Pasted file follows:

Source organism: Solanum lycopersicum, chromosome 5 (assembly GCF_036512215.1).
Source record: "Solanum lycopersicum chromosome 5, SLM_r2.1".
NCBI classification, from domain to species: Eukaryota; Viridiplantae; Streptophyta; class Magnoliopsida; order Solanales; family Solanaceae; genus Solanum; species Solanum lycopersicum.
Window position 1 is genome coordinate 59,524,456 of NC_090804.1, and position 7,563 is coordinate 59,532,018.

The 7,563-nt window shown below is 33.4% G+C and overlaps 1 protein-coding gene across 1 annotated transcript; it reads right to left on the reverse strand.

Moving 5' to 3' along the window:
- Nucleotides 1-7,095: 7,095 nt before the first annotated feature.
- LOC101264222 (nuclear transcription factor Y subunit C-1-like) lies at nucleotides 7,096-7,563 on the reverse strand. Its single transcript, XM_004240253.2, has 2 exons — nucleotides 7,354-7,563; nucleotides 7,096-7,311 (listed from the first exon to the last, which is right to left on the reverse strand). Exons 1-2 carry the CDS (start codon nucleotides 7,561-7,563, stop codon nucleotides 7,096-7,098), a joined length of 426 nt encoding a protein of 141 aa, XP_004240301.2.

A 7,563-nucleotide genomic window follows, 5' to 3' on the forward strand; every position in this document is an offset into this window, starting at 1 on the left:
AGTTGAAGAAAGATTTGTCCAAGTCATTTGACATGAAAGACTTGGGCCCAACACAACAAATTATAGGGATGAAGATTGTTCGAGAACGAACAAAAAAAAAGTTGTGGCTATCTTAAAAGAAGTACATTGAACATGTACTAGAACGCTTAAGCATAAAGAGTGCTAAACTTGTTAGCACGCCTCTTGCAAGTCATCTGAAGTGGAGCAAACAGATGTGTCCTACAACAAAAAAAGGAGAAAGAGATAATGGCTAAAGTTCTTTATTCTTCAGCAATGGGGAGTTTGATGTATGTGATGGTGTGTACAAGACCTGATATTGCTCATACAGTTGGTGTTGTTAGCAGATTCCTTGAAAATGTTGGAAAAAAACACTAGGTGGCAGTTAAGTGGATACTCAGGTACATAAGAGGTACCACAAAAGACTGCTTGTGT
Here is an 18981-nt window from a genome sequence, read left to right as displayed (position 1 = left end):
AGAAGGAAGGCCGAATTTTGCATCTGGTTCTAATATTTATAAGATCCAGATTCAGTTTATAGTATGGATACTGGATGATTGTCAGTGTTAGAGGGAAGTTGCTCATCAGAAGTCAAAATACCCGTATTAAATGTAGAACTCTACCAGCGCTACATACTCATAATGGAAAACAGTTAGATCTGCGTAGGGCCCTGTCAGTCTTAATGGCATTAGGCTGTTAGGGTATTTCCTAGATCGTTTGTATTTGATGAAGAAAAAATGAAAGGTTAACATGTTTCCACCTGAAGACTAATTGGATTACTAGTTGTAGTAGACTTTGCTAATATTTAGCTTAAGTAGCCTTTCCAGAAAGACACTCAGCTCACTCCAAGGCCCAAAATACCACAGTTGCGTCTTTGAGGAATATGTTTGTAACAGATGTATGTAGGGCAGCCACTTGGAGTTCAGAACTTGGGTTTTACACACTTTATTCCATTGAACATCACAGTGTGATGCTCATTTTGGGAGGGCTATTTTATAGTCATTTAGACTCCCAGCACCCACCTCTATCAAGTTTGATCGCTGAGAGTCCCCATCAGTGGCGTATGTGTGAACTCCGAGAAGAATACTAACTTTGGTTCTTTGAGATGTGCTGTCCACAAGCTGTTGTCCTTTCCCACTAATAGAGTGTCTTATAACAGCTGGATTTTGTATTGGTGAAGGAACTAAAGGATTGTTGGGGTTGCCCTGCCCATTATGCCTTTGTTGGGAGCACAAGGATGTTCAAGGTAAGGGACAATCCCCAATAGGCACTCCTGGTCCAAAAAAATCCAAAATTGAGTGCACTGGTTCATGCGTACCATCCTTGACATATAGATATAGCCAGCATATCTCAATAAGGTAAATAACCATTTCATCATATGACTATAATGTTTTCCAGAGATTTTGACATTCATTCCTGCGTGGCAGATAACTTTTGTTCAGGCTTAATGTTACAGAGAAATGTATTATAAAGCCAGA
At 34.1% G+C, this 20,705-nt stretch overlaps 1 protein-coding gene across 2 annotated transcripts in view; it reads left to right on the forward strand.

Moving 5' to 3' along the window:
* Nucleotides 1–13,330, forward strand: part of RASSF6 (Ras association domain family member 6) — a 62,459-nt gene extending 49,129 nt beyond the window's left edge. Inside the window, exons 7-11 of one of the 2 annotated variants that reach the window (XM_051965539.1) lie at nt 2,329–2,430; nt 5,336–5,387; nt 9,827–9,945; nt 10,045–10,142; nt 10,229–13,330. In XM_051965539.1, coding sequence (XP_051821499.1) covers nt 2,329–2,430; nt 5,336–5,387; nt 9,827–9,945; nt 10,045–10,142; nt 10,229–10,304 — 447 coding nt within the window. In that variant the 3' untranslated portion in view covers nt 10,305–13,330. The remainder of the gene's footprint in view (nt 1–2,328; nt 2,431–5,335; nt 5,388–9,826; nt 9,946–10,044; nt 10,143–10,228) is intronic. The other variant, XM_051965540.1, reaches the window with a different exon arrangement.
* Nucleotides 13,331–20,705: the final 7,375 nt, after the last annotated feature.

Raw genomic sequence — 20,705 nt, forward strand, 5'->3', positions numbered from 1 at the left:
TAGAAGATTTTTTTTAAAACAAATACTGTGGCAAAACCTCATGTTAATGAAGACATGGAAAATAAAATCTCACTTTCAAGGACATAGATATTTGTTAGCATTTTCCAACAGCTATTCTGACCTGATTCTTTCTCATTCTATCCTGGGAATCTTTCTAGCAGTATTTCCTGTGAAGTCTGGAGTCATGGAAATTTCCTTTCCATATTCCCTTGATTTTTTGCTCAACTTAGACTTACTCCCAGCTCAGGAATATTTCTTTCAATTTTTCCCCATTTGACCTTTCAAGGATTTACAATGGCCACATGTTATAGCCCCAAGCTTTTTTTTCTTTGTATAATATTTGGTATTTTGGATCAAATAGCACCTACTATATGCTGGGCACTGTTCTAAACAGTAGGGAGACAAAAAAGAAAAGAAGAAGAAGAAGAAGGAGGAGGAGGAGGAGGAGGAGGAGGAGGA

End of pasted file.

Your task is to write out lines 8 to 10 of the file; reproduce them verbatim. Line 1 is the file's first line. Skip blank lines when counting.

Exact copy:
- LOC101264222 (nuclear transcription factor Y subunit C-1-like) lies at nucleotides 7,096-7,563 on the reverse strand. Its single transcript, XM_004240253.2, has 2 exons — nucleotides 7,354-7,563; nucleotides 7,096-7,311 (listed from the first exon to the last, which is right to left on the reverse strand). Exons 1-2 carry the CDS (start codon nucleotides 7,561-7,563, stop codon nucleotides 7,096-7,098), a joined length of 426 nt encoding a protein of 141 aa, XP_004240301.2.

A 7,563-nucleotide genomic window follows, 5' to 3' on the forward strand; every position in this document is an offset into this window, starting at 1 on the left:
AGTTGAAGAAAGATTTGTCCAAGTCATTTGACATGAAAGACTTGGGCCCAACACAACAAATTATAGGGATGAAGATTGTTCGAGAACGAACAAAAAAAAAGTTGTGGCTATCTTAAAAGAAGTACATTGAACATGTACTAGAACGCTTAAGCATAAAGAGTGCTAAACTTGTTAGCACGCCTCTTGCAAGTCATCTGAAGTGGAGCAAACAGATGTGTCCTACAACAAAAAAAGGAGAAAGAGATAATGGCTAAAGTTCTTTATTCTTCAGCAATGGGGAGTTTGATGTATGTGATGGTGTGTACAAGACCTGATATTGCTCATACAGTTGGTGTTGTTAGCAGATTCCTTGAAAATGTTGGAAAAAAACACTAGGTGGCAGTTAAGTGGATACTCAGGTACATAAGAGGTACCACAAAAGACTGCTTGTGT